- Immigration officials at Bangkok’s international airport have stopped two Australian couples from leaving the country with their surrogate babies.
- Australian scientists studying zebrafish have stumbled upon what they say is one of the most significant discoveries in stem cell research.
- A Melbourne hospital has been left red-faced after it incorrectly sent out notifications to doctors saying 200 people had died, instead of telling them they had been discharged.
News on Health Professional Radio. Today is the 15th Aug 2014. Read by Rebecca Foster.
Immigration officials at Bangkok’s international airport have stopped two Australian couples with surrogate babies from leaving the country.
The couples were both homosexual and one was travelling with the surrogate mother.
It is understood two American couples have also been stopped from leaving Thailand in the last 24 hours.
Thailand’s newly formed national assembly, which is heavily dominated by members of the military, had been handed draft laws to ban commercial surrogacy earlier this week.
The ruling army general does not want Thailand to be a surrogacy hub and is expected to move quickly to outlaw the practice, essentially ending a lucrative foreign market.
The changes come in the wake of controversy surrounding a West Australian couple accused by their Thai surrogate of abandoning their newborn son – known as baby Gammy, who has Down syndrome – and only taking home his healthy twin sister.
It was later revealed father David Farnell has 22 child sex convictions, including unlawful and indecent dealing with girls as young as seven when he was in his 20s, but he says the girl is “100 per cent safe” in his care.
The Department of Foreign Affairs and Trade (DFAT) said it was unable to comment on specific cases.
In a statement, DFAT said it had updated its travel advice for Thailand to reflect changes in the country’s surrogacy requirements.
Since the case of baby Gammy came to light, a number of fertility clinics have been raided and shut down.
Australian scientists studying zebrafish have stumbled upon what they say is one of the most significant discoveries in stem cell research.
In research published on Thursday in the journal Nature, the Monash University scientists revealed that they uncovered how one of the most important stem cells in blood and bone marrow, the haematopoietic stem cell (HSC), is formed.
Professor Peter Currie, from Monash University’s Australian Regenerative Medicine Institute, said the discovery brought researchers closer to growing HSCs in a lab.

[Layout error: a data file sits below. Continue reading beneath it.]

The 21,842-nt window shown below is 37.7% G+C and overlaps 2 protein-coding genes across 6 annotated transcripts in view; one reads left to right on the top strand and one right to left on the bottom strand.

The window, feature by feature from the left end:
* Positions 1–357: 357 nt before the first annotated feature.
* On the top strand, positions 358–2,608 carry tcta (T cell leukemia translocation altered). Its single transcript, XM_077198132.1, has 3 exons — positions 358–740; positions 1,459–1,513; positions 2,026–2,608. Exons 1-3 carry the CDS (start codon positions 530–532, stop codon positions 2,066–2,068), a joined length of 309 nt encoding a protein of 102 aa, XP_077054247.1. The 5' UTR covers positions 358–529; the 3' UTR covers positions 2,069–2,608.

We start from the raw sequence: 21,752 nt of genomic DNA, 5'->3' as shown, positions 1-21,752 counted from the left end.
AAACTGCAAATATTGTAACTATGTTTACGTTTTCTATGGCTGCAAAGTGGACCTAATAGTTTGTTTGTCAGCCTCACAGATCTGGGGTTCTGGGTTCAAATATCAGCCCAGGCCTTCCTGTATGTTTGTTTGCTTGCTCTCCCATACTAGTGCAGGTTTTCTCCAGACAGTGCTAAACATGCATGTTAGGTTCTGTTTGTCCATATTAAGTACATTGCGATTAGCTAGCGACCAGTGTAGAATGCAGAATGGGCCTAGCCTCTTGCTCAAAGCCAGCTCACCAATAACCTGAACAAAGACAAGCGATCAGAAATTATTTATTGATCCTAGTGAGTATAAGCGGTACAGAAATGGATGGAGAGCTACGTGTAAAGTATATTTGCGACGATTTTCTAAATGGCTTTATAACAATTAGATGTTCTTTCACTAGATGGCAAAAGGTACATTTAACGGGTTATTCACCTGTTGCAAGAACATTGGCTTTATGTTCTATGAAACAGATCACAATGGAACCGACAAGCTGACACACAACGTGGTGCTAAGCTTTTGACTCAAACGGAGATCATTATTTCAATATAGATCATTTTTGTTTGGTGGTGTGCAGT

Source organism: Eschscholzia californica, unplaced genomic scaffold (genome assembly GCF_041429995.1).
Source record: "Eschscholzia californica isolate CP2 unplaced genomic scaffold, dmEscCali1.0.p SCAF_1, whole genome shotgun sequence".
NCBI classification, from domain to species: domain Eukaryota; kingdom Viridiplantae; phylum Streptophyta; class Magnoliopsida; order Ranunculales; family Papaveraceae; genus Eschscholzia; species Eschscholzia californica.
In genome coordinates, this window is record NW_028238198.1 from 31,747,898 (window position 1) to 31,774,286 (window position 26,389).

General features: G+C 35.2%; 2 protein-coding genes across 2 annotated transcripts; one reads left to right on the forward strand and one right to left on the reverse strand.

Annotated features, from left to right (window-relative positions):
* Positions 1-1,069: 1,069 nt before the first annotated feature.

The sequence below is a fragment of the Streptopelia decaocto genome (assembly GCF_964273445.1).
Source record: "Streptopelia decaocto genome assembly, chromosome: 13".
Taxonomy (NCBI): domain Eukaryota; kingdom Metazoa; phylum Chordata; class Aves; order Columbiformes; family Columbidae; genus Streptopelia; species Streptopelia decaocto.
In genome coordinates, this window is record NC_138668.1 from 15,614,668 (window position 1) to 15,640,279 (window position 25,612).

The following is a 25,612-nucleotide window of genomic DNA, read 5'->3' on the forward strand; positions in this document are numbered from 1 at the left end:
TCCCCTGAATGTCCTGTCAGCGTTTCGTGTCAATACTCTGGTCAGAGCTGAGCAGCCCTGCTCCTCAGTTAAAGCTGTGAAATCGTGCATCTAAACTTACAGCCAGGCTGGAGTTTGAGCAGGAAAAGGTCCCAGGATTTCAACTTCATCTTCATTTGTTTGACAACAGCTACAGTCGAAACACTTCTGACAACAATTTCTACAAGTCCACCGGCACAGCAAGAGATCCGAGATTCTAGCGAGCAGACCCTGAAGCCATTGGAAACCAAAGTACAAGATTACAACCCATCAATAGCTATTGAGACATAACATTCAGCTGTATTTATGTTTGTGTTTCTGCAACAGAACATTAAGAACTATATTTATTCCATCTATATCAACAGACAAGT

“HSCs are the basis of bone marrow transplantations as a therapy, so when a leukaemia patient receives bone marrow, it’s really these HSCs that do the heavy lifting,” Professor Currie said.
“So when clinicians do bone marrow transplants, they need to find a matching donor recipients and we know that’s a hit-or-miss procedure.
“So for many years people have been trying to make HSCs in the dish, and they’ve had very little success in doing this.”
Professor Currie, who led the study, said the discovery brought scientists much closer to achieving that aim.
Professor Currie said he specialises in muscle stem cell biology and accidentally came across the discovery while studying muscle stem cells in zebrafish.
Professor Currie said zebrafish were the fastest-growing model for biomedical researchers because they were genetically similar to humans.
He said the other advantage of zebrafish was that they were completely transparent as larvae.
He said that is how his team were able to discover how the HSCs formed.
“We can see the cells glowing under the microscope so we can actually make home movies if you like, of the cells as they form in the embryo and by playing these movies back and looking at them, we get a very good understanding about how these particular cell populations form in the embryo,” he said.
“We hope that that will lead to better treatments for people with leukaemia and blood disorders.”
A Melbourne hospital has been left red-faced after it incorrectly sent out notifications to doctors saying 200 people had died, instead of telling them they had been discharged.
It has been revealed Austin Hospital advised a number of GPs on July 30 their patients had passed away while in hospital.
They were supposed to be told the patient had been released the day before.
Austin Health apologised for the mix up, blaming it on human error.
“We apologised unreservedly to affected clinics who, for the most part, were very understanding about the error,” it said in a statement.
“This was a human error. In the process of changing the template which notifies a GP of his or her patient’s death, the changes were saved to the standard template.”
It said the hospital contacted the GP clinics affected on the morning the notifications were sent out.
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